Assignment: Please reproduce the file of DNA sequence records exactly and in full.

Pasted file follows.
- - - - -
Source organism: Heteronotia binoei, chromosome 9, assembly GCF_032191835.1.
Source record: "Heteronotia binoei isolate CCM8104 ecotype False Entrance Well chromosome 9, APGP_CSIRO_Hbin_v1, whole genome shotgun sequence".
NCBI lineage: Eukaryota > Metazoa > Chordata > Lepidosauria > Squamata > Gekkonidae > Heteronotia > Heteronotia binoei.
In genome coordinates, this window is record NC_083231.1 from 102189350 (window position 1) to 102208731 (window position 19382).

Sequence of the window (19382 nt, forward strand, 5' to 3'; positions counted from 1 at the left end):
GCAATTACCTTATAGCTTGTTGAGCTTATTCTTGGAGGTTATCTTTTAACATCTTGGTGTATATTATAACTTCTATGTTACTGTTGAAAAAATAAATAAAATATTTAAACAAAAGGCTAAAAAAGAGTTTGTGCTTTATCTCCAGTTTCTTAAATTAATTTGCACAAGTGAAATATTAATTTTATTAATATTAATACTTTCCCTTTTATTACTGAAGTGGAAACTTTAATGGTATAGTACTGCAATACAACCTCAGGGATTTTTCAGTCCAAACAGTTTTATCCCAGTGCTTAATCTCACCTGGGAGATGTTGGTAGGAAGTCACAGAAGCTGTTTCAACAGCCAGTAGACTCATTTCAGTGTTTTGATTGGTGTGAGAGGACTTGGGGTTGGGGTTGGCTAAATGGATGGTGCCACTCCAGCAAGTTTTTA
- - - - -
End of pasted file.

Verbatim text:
Source organism: Heteronotia binoei, chromosome 9, assembly GCF_032191835.1.
Source record: "Heteronotia binoei isolate CCM8104 ecotype False Entrance Well chromosome 9, APGP_CSIRO_Hbin_v1, whole genome shotgun sequence".
NCBI lineage: Eukaryota > Metazoa > Chordata > Lepidosauria > Squamata > Gekkonidae > Heteronotia > Heteronotia binoei.
In genome coordinates, this window is record NC_083231.1 from 102189350 (window position 1) to 102208731 (window position 19382).

Sequence of the window (19382 nt, forward strand, 5' to 3'; positions counted from 1 at the left end):
GCAATTACCTTATAGCTTGTTGAGCTTATTCTTGGAGGTTATCTTTTAACATCTTGGTGTATATTATAACTTCTATGTTACTGTTGAAAAAATAAATAAAATATTTAAACAAAAGGCTAAAAAAGAGTTTGTGCTTTATCTCCAGTTTCTTAAATTAATTTGCACAAGTGAAATATTAATTTTATTAATATTAATACTTTCCCTTTTATTACTGAAGTGGAAACTTTAATGGTATAGTACTGCAATACAACCTCAGGGATTTTTCAGTCCAAACAGTTTTATCCCAGTGCTTAATCTCACCTGGGAGATGTTGGTAGGAAGTCACAGAAGCTGTTTCAACAGCCAGTAGACTCATTTCAGTGTTTTGATTGGTGTGAGAGGACTTGGGGTTGGGGTTGGCTAAATGGATGGTGCCACTCCAGCAAGTTTTTA